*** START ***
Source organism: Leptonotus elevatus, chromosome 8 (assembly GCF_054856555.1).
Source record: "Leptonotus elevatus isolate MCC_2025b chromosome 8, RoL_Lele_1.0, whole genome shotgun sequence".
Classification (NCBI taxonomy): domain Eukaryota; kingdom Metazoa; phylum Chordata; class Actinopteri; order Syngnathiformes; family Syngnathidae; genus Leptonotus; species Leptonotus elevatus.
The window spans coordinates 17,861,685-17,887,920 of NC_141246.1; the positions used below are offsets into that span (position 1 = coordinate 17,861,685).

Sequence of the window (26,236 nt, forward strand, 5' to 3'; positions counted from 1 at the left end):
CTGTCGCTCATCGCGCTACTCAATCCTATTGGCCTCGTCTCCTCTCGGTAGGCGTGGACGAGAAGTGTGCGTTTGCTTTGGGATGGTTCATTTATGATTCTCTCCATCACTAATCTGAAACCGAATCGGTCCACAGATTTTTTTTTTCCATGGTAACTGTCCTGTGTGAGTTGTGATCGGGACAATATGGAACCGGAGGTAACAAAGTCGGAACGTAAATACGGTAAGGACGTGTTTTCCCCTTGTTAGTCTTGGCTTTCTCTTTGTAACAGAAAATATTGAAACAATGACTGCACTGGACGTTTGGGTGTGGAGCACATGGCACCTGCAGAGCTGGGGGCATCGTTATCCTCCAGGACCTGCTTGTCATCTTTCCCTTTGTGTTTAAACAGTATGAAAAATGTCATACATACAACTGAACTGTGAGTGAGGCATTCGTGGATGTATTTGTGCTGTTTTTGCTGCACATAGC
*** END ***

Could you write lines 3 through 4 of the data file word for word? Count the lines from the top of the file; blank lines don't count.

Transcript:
Classification (NCBI taxonomy): domain Eukaryota; kingdom Metazoa; phylum Chordata; class Actinopteri; order Syngnathiformes; family Syngnathidae; genus Leptonotus; species Leptonotus elevatus.
The window spans coordinates 17,861,685-17,887,920 of NC_141246.1; the positions used below are offsets into that span (position 1 = coordinate 17,861,685).